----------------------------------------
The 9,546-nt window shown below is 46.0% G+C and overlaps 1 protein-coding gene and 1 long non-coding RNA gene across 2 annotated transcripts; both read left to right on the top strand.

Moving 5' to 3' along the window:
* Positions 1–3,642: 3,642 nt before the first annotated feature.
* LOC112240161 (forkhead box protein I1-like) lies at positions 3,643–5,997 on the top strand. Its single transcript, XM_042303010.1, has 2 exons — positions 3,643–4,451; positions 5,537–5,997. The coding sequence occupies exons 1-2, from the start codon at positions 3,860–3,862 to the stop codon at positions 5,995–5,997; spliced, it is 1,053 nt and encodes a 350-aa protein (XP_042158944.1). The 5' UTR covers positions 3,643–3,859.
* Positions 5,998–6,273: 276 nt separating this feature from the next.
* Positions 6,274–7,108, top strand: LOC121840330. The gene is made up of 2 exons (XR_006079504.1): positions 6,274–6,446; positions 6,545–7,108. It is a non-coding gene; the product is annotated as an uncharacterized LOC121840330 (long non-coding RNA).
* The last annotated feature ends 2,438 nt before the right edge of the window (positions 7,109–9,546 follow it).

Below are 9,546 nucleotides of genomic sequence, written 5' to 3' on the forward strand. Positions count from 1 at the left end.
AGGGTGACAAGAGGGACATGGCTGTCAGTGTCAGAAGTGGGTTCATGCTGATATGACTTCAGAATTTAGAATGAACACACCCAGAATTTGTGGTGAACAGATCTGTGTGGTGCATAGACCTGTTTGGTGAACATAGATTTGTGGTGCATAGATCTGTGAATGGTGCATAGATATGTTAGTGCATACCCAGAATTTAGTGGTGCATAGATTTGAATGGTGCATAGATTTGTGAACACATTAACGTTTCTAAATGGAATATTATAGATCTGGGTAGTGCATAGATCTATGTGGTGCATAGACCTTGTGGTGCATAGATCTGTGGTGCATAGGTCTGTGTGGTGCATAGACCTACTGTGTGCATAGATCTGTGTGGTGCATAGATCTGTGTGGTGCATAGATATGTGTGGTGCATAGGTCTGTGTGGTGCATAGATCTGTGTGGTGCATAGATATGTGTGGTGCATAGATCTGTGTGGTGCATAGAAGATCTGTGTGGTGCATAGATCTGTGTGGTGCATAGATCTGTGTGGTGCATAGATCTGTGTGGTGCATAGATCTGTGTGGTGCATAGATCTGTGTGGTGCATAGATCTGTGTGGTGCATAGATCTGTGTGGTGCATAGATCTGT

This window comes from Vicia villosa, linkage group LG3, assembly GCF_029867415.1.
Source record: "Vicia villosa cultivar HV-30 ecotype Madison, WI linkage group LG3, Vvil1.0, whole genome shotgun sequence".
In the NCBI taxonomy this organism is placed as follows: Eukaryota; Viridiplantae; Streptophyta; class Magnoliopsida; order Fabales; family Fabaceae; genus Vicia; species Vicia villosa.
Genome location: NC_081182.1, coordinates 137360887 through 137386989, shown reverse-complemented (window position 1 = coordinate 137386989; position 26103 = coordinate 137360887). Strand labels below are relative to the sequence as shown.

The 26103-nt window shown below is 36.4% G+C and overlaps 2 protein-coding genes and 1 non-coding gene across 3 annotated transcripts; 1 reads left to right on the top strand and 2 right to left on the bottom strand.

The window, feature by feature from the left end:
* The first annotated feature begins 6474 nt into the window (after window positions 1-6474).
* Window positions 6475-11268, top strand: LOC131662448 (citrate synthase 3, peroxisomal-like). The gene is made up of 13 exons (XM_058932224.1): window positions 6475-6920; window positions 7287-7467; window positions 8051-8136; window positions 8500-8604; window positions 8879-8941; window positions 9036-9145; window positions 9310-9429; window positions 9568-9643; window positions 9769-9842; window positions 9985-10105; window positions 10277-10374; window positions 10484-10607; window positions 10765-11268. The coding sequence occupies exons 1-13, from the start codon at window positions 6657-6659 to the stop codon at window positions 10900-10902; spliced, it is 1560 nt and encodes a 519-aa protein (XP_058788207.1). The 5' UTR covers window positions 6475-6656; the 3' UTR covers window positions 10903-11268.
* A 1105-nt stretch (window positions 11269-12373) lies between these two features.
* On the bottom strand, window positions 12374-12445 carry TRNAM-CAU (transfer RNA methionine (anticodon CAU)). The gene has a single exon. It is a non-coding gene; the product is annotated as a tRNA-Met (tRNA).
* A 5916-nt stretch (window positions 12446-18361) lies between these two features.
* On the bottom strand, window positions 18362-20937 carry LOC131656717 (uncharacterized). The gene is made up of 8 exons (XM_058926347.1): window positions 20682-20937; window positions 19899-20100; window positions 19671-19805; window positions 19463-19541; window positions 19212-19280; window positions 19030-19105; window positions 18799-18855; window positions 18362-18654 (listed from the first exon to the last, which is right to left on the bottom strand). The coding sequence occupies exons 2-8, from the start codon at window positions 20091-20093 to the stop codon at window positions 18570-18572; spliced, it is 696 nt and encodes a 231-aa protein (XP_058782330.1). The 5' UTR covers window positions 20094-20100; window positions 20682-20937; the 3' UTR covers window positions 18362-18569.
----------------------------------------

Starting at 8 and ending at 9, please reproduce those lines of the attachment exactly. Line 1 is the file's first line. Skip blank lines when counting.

Below are 9,546 nucleotides of genomic sequence, written 5' to 3' on the forward strand. Positions count from 1 at the left end.
AGGGTGACAAGAGGGACATGGCTGTCAGTGTCAGAAGTGGGTTCATGCTGATATGACTTCAGAATTTAGAATGAACACACCCAGAATTTGTGGTGAACAGATCTGTGTGGTGCATAGACCTGTTTGGTGAACATAGATTTGTGGTGCATAGATCTGTGAATGGTGCATAGATATGTTAGTGCATACCCAGAATTTAGTGGTGCATAGATTTGAATGGTGCATAGATTTGTGAACACATTAACGTTTCTAAATGGAATATTATAGATCTGGGTAGTGCATAGATCTATGTGGTGCATAGACCTTGTGGTGCATAGATCTGTGGTGCATAGGTCTGTGTGGTGCATAGACCTACTGTGTGCATAGATCTGTGTGGTGCATAGATCTGTGTGGTGCATAGATATGTGTGGTGCATAGGTCTGTGTGGTGCATAGATCTGTGTGGTGCATAGATATGTGTGGTGCATAGATCTGTGTGGTGCATAGAAGATCTGTGTGGTGCATAGATCTGTGTGGTGCATAGATCTGTGTGGTGCATAGATCTGTGTGGTGCATAGATCTGTGTGGTGCATAGATCTGTGTGGTGCATAGATCTGTGTGGTGCATAGATCTGTGTGGTGCATAGATCTGT